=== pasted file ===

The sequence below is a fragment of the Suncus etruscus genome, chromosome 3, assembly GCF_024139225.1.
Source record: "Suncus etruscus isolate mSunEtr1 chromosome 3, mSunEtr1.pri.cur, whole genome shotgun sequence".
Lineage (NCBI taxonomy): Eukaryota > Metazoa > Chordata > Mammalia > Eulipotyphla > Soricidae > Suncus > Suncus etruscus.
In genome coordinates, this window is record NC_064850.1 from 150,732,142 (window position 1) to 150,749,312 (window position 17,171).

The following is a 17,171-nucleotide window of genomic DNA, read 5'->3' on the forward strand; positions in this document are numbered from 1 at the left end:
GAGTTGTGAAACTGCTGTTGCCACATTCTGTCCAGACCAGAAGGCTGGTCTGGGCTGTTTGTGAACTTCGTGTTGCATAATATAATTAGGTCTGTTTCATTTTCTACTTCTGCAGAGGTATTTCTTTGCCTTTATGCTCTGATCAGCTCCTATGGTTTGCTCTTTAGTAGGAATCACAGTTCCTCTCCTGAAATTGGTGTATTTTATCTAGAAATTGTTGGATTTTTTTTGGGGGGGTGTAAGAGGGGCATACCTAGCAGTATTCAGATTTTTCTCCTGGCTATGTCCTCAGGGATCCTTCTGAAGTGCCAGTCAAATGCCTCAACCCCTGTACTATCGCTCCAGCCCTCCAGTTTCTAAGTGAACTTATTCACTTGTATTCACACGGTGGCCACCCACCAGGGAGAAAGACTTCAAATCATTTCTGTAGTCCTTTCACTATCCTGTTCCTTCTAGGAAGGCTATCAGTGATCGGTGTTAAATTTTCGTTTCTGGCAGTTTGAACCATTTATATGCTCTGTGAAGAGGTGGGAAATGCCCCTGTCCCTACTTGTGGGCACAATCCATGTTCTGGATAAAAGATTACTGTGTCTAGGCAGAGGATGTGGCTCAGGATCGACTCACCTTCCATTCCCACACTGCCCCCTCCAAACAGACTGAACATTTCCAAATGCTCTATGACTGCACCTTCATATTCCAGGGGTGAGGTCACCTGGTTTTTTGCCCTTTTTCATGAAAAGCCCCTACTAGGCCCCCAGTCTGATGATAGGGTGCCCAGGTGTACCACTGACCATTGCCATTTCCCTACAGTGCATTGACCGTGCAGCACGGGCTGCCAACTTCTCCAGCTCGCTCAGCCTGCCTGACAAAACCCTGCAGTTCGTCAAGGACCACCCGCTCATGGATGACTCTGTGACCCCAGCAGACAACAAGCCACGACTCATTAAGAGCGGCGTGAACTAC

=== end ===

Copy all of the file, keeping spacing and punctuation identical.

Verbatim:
The sequence below is a fragment of the Suncus etruscus genome, chromosome 3, assembly GCF_024139225.1.
Source record: "Suncus etruscus isolate mSunEtr1 chromosome 3, mSunEtr1.pri.cur, whole genome shotgun sequence".
Lineage (NCBI taxonomy): Eukaryota > Metazoa > Chordata > Mammalia > Eulipotyphla > Soricidae > Suncus > Suncus etruscus.
In genome coordinates, this window is record NC_064850.1 from 150,732,142 (window position 1) to 150,749,312 (window position 17,171).

The following is a 17,171-nucleotide window of genomic DNA, read 5'->3' on the forward strand; positions in this document are numbered from 1 at the left end:
GAGTTGTGAAACTGCTGTTGCCACATTCTGTCCAGACCAGAAGGCTGGTCTGGGCTGTTTGTGAACTTCGTGTTGCATAATATAATTAGGTCTGTTTCATTTTCTACTTCTGCAGAGGTATTTCTTTGCCTTTATGCTCTGATCAGCTCCTATGGTTTGCTCTTTAGTAGGAATCACAGTTCCTCTCCTGAAATTGGTGTATTTTATCTAGAAATTGTTGGATTTTTTTTGGGGGGGTGTAAGAGGGGCATACCTAGCAGTATTCAGATTTTTCTCCTGGCTATGTCCTCAGGGATCCTTCTGAAGTGCCAGTCAAATGCCTCAACCCCTGTACTATCGCTCCAGCCCTCCAGTTTCTAAGTGAACTTATTCACTTGTATTCACACGGTGGCCACCCACCAGGGAGAAAGACTTCAAATCATTTCTGTAGTCCTTTCACTATCCTGTTCCTTCTAGGAAGGCTATCAGTGATCGGTGTTAAATTTTCGTTTCTGGCAGTTTGAACCATTTATATGCTCTGTGAAGAGGTGGGAAATGCCCCTGTCCCTACTTGTGGGCACAATCCATGTTCTGGATAAAAGATTACTGTGTCTAGGCAGAGGATGTGGCTCAGGATCGACTCACCTTCCATTCCCACACTGCCCCCTCCAAACAGACTGAACATTTCCAAATGCTCTATGACTGCACCTTCATATTCCAGGGGTGAGGTCACCTGGTTTTTTGCCCTTTTTCATGAAAAGCCCCTACTAGGCCCCCAGTCTGATGATAGGGTGCCCAGGTGTACCACTGACCATTGCCATTTCCCTACAGTGCATTGACCGTGCAGCACGGGCTGCCAACTTCTCCAGCTCGCTCAGCCTGCCTGACAAAACCCTGCAGTTCGTCAAGGACCACCCGCTCATGGATGACTCTGTGACCCCAGCAGACAACAAGCCACGACTCATTAAGAGCGGCGTGAACTAC